On Friday morning, South Korea’s constitutional court upheld former President Park Geun-hye’s impeachment in a unanimous 8-0 decision. With the court’s ruling, Park becomes the first South Korean president to be impeached from office. South Korea will hold presidential elections 60 days from now instead of in December 2017, as originally scheduled.
Park was impeached on December 9, 2016, after the National Assembly voted 234-56 to remove her from office. The Assembly’s vote came after weeks of protests in Seoul, drawing crowds of hundreds of thousands of people (and in excess of a million on certain days) against Park. The South Korean public was incensed after a scandal emerged around the improper involvement of Choi Soon-sil, a personal friend of Park’s, in affairs of state. Over the course of the scandal, it emerged that Choi had inappropriately intervened in government policy, influenced Park’s decision-making, and engaged in corrupt practices to enrich herself and her family.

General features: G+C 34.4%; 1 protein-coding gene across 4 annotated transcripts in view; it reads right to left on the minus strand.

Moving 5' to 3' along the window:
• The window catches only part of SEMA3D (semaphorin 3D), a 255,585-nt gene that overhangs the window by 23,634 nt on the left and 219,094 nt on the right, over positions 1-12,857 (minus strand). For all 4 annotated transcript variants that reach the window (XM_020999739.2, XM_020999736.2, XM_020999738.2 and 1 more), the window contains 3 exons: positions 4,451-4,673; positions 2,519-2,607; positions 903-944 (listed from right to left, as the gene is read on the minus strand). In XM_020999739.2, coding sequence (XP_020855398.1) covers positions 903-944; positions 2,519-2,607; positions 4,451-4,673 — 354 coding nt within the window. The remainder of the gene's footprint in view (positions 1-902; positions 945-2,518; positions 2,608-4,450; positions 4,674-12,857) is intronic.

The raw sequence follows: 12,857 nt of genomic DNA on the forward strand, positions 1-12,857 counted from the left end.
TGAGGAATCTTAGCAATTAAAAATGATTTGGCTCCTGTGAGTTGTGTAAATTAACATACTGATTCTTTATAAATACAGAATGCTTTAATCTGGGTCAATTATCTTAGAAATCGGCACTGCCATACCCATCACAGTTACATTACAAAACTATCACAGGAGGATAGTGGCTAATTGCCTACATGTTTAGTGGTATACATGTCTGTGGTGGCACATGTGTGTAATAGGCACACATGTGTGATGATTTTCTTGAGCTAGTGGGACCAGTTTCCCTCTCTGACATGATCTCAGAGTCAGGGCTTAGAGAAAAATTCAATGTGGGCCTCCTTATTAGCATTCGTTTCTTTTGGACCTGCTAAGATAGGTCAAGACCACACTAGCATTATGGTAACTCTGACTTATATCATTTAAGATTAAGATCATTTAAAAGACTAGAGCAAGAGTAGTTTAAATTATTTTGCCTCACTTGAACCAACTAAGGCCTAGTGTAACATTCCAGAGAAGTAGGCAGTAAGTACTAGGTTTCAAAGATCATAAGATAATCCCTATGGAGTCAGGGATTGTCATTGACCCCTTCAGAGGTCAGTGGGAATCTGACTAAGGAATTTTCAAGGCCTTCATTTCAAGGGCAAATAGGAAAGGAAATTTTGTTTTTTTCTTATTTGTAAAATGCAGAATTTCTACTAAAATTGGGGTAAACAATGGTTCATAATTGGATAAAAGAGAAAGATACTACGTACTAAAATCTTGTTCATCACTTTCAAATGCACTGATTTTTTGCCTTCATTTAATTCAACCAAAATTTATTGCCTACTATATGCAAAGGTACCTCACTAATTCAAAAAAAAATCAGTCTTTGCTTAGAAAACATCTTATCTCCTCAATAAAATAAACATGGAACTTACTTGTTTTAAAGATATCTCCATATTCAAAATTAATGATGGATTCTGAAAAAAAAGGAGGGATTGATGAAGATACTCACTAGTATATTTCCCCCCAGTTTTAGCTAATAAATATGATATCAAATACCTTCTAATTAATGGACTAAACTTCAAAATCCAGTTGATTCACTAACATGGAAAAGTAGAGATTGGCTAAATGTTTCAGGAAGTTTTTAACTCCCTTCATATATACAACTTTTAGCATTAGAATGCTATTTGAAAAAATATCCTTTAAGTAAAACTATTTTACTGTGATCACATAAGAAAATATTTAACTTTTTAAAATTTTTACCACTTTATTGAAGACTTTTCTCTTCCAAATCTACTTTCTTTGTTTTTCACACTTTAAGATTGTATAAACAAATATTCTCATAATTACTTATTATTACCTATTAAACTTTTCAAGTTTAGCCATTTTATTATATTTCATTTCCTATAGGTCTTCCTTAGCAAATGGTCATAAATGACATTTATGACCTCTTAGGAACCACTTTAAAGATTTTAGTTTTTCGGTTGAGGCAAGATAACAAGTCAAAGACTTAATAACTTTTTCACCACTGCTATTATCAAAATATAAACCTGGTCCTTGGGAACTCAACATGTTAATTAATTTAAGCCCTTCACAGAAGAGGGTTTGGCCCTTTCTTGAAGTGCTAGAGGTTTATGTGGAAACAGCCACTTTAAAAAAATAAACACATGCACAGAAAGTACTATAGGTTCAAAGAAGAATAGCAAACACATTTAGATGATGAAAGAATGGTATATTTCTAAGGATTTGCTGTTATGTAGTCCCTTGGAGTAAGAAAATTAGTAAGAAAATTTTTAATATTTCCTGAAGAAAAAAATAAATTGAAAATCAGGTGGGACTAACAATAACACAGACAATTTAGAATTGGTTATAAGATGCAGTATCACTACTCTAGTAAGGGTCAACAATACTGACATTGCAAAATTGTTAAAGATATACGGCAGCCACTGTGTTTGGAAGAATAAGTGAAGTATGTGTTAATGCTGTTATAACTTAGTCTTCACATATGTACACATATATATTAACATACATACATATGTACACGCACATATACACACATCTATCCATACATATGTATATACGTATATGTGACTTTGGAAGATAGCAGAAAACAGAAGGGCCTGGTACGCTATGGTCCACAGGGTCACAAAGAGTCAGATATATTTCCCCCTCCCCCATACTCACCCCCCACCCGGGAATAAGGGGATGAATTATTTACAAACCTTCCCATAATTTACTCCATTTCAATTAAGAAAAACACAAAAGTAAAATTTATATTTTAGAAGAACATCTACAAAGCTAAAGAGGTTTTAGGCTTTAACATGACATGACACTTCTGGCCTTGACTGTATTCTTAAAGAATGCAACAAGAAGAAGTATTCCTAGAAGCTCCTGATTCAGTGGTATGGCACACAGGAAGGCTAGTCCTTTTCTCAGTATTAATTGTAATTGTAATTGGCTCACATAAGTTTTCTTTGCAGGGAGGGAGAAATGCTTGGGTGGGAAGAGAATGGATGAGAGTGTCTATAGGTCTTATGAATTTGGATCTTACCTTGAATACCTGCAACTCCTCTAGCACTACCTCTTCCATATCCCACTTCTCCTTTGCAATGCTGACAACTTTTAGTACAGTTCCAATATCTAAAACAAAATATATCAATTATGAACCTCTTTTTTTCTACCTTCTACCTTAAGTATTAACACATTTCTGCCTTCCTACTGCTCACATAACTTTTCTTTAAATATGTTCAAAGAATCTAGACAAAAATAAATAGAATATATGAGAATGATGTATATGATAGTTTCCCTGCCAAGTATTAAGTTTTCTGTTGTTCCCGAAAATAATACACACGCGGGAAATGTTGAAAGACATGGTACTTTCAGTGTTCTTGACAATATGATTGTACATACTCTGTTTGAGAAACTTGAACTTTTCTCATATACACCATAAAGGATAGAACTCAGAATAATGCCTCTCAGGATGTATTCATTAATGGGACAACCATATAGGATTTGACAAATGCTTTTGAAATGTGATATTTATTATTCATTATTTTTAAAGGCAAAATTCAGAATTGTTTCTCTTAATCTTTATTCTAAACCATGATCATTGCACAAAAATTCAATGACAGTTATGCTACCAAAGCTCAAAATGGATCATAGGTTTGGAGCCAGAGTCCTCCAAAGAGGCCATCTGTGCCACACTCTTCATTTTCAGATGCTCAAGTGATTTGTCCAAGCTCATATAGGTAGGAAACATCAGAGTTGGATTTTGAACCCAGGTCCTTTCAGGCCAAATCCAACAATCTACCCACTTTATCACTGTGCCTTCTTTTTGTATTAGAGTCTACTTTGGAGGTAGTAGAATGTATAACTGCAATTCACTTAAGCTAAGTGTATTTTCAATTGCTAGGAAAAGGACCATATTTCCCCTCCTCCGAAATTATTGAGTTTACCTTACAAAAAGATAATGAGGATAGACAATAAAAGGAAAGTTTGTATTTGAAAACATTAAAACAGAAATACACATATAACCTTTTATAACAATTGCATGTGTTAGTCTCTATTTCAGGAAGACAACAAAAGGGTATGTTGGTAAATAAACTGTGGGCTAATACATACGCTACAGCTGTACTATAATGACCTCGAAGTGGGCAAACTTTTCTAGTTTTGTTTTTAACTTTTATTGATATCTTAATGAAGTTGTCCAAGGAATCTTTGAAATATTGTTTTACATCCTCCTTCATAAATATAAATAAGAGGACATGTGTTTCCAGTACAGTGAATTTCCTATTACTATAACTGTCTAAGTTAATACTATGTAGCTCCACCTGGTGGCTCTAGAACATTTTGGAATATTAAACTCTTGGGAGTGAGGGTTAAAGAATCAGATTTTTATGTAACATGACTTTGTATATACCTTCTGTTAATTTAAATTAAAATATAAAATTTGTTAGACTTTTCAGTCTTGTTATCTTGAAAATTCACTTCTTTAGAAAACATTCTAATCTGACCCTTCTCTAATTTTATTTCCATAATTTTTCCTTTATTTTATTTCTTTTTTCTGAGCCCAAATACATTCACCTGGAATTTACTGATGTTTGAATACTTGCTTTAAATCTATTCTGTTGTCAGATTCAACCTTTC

Friday’s decision by the court represents a watershed moment in South Korean politics and concludes one turbulent political process, but begins another. South Korea’s political parties will now scramble as an election fast approaches in early May.
Moon Jae-in, the presidential contender from the center-left opposition Minjoo Party, has performed well in recent polls, suggesting that the country may be in for a partisan change in the presidency. A poll released earlier this week by Realmeter showed Moon with 36.4 percent support among likely candidates, keeping him at the top of likely presidential contenders for nine weeks straight.
Park’s conservative Saenuri Party split in December following the impeachment vote, with many conservative lawmakers looking to distance themselves from the disgraced president. Overall, South Korean prosecutors have indicted dozens of people in connection with the Choi Soon-sil scandal, including South Korean conglomerate Samsung’s billionaire vice chairman and leader-in-waiting Jay Y. Lee.